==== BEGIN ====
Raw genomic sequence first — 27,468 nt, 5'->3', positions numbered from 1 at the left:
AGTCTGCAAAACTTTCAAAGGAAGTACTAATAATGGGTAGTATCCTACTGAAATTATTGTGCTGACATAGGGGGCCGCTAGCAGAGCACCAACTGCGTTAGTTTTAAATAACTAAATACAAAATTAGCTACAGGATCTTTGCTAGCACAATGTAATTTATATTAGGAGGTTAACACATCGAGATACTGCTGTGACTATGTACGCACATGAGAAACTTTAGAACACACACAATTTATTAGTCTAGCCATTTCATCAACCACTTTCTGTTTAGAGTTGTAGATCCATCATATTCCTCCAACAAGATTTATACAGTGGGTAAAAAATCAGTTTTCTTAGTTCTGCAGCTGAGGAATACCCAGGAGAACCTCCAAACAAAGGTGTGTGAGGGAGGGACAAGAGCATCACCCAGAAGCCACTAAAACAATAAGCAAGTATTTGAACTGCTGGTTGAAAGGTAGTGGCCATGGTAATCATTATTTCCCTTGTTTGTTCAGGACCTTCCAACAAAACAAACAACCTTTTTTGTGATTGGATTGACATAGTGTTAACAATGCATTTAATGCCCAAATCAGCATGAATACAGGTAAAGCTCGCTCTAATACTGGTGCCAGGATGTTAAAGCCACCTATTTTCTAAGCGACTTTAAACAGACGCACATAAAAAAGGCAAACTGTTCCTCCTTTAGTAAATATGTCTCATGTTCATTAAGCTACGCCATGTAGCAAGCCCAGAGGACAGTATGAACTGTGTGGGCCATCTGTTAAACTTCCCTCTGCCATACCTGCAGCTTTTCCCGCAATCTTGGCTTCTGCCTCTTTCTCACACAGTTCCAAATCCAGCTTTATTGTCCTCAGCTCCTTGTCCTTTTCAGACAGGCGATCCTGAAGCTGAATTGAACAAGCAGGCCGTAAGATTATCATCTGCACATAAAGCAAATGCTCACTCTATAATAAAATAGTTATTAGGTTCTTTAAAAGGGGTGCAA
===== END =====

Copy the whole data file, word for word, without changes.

Raw genomic sequence first — 27,468 nt, 5'->3', positions numbered from 1 at the left:
AGTCTGCAAAACTTTCAAAGGAAGTACTAATAATGGGTAGTATCCTACTGAAATTATTGTGCTGACATAGGGGGCCGCTAGCAGAGCACCAACTGCGTTAGTTTTAAATAACTAAATACAAAATTAGCTACAGGATCTTTGCTAGCACAATGTAATTTATATTAGGAGGTTAACACATCGAGATACTGCTGTGACTATGTACGCACATGAGAAACTTTAGAACACACACAATTTATTAGTCTAGCCATTTCATCAACCACTTTCTGTTTAGAGTTGTAGATCCATCATATTCCTCCAACAAGATTTATACAGTGGGTAAAAAATCAGTTTTCTTAGTTCTGCAGCTGAGGAATACCCAGGAGAACCTCCAAACAAAGGTGTGTGAGGGAGGGACAAGAGCATCACCCAGAAGCCACTAAAACAATAAGCAAGTATTTGAACTGCTGGTTGAAAGGTAGTGGCCATGGTAATCATTATTTCCCTTGTTTGTTCAGGACCTTCCAACAAAACAAACAACCTTTTTTGTGATTGGATTGACATAGTGTTAACAATGCATTTAATGCCCAAATCAGCATGAATACAGGTAAAGCTCGCTCTAATACTGGTGCCAGGATGTTAAAGCCACCTATTTTCTAAGCGACTTTAAACAGACGCACATAAAAAAGGCAAACTGTTCCTCCTTTAGTAAATATGTCTCATGTTCATTAAGCTACGCCATGTAGCAAGCCCAGAGGACAGTATGAACTGTGTGGGCCATCTGTTAAACTTCCCTCTGCCATACCTGCAGCTTTTCCCGCAATCTTGGCTTCTGCCTCTTTCTCACACAGTTCCAAATCCAGCTTTATTGTCCTCAGCTCCTTGTCCTTTTCAGACAGGCGATCCTGAAGCTGAATTGAACAAGCAGGCCGTAAGATTATCATCTGCACATAAAGCAAATGCTCACTCTATAATAAAATAGTTATTAGGTTCTTTAAAAGGGGTGCAA